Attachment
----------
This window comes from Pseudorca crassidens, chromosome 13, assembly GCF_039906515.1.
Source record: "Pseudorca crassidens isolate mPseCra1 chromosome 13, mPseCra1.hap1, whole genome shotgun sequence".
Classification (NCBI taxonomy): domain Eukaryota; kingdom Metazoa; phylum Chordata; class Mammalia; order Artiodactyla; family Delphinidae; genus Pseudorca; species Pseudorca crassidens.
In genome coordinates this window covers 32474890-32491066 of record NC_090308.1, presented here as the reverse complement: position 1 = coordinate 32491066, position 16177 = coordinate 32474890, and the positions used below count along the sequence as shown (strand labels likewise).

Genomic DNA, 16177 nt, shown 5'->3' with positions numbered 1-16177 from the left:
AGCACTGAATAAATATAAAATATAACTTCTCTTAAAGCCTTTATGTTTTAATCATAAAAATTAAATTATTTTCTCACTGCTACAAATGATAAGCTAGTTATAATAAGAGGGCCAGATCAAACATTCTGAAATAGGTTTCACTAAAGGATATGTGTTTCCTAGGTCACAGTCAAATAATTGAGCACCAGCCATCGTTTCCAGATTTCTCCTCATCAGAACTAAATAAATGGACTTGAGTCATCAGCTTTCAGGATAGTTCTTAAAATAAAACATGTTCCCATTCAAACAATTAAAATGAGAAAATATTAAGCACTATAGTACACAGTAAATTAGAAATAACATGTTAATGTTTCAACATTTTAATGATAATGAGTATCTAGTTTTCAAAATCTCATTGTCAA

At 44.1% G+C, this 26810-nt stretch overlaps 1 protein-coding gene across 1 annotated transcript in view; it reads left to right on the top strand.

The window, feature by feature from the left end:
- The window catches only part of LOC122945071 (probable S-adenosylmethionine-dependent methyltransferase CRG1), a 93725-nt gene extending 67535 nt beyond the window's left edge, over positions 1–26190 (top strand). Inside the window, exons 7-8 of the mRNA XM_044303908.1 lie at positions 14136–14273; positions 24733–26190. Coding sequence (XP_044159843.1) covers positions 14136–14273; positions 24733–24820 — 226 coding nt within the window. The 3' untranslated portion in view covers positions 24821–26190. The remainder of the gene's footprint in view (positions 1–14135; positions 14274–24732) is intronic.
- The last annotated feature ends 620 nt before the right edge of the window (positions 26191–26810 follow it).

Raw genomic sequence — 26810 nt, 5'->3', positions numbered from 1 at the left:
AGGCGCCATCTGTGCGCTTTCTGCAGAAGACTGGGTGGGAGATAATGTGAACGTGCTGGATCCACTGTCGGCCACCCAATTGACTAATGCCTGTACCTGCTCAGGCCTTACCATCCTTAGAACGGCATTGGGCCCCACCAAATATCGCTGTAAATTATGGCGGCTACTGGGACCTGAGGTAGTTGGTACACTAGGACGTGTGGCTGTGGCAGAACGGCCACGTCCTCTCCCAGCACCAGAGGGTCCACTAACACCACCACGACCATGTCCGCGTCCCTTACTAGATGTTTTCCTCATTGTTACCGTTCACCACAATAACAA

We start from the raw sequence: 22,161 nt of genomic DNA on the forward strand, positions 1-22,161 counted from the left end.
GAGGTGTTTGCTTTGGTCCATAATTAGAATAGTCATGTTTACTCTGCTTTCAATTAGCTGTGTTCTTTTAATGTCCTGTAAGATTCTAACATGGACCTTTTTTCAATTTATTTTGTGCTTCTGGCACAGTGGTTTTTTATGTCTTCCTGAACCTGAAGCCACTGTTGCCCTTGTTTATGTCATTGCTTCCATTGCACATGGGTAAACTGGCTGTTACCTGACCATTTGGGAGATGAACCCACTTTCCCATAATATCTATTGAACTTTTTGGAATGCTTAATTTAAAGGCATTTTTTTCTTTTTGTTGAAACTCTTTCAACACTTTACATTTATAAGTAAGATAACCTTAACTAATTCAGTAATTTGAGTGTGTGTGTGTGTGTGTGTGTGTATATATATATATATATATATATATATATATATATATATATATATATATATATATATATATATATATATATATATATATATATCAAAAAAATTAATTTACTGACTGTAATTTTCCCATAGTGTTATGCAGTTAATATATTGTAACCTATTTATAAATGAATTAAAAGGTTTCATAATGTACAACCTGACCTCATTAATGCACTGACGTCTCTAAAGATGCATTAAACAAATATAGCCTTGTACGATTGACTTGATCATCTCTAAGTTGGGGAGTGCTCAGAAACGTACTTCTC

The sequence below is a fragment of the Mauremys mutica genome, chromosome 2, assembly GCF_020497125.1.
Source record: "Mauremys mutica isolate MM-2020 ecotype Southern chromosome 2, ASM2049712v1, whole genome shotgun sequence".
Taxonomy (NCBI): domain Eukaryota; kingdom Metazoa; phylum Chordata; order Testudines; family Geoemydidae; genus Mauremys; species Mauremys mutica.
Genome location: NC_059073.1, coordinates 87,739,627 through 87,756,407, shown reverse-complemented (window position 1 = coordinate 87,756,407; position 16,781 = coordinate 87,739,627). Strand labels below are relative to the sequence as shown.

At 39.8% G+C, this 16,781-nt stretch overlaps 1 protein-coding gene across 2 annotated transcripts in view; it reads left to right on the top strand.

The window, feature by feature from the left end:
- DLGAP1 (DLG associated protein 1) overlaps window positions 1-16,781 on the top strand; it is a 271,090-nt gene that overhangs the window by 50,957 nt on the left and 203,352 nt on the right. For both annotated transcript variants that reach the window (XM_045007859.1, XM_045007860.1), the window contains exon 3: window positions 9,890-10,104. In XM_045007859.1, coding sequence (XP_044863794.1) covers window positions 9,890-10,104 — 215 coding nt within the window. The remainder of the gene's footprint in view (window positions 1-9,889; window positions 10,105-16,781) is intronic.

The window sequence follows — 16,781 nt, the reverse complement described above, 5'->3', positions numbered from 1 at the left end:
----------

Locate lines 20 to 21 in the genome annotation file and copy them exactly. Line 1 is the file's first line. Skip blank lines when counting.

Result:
The window, feature by feature from the left end:
- DLGAP1 (DLG associated protein 1) overlaps window positions 1-16,781 on the top strand; it is a 271,090-nt gene that overhangs the window by 50,957 nt on the left and 203,352 nt on the right. For both annotated transcript variants that reach the window (XM_045007859.1, XM_045007860.1), the window contains exon 3: window positions 9,890-10,104. In XM_045007859.1, coding sequence (XP_044863794.1) covers window positions 9,890-10,104 — 215 coding nt within the window. The remainder of the gene's footprint in view (window positions 1-9,889; window positions 10,105-16,781) is intronic.